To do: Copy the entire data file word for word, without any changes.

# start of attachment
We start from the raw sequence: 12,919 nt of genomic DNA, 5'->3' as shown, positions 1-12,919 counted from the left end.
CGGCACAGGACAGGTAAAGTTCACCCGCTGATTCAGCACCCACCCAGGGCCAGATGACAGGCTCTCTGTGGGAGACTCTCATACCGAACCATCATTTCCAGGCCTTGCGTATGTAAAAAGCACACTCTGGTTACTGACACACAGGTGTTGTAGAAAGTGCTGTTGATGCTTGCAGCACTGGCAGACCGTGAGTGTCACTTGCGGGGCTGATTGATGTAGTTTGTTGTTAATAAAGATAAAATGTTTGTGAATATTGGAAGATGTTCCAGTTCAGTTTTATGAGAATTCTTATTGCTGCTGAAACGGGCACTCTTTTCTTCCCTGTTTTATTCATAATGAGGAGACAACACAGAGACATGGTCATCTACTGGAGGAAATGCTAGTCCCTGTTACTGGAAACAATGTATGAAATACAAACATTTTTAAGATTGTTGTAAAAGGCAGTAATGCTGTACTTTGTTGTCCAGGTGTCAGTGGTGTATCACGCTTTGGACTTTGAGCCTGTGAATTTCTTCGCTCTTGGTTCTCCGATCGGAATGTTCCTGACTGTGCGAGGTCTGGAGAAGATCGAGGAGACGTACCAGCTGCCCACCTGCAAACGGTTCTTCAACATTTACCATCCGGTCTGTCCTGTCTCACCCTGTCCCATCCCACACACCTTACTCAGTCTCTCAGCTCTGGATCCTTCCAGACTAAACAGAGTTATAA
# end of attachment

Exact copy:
We start from the raw sequence: 12,919 nt of genomic DNA, 5'->3' as shown, positions 1-12,919 counted from the left end.
CGGCACAGGACAGGTAAAGTTCACCCGCTGATTCAGCACCCACCCAGGGCCAGATGACAGGCTCTCTGTGGGAGACTCTCATACCGAACCATCATTTCCAGGCCTTGCGTATGTAAAAAGCACACTCTGGTTACTGACACACAGGTGTTGTAGAAAGTGCTGTTGATGCTTGCAGCACTGGCAGACCGTGAGTGTCACTTGCGGGGCTGATTGATGTAGTTTGTTGTTAATAAAGATAAAATGTTTGTGAATATTGGAAGATGTTCCAGTTCAGTTTTATGAGAATTCTTATTGCTGCTGAAACGGGCACTCTTTTCTTCCCTGTTTTATTCATAATGAGGAGACAACACAGAGACATGGTCATCTACTGGAGGAAATGCTAGTCCCTGTTACTGGAAACAATGTATGAAATACAAACATTTTTAAGATTGTTGTAAAAGGCAGTAATGCTGTACTTTGTTGTCCAGGTGTCAGTGGTGTATCACGCTTTGGACTTTGAGCCTGTGAATTTCTTCGCTCTTGGTTCTCCGATCGGAATGTTCCTGACTGTGCGAGGTCTGGAGAAGATCGAGGAGACGTACCAGCTGCCCACCTGCAAACGGTTCTTCAACATTTACCATCCGGTCTGTCCTGTCTCACCCTGTCCCATCCCACACACCTTACTCAGTCTCTCAGCTCTGGATCCTTCCAGACTAAACAGAGTTATAA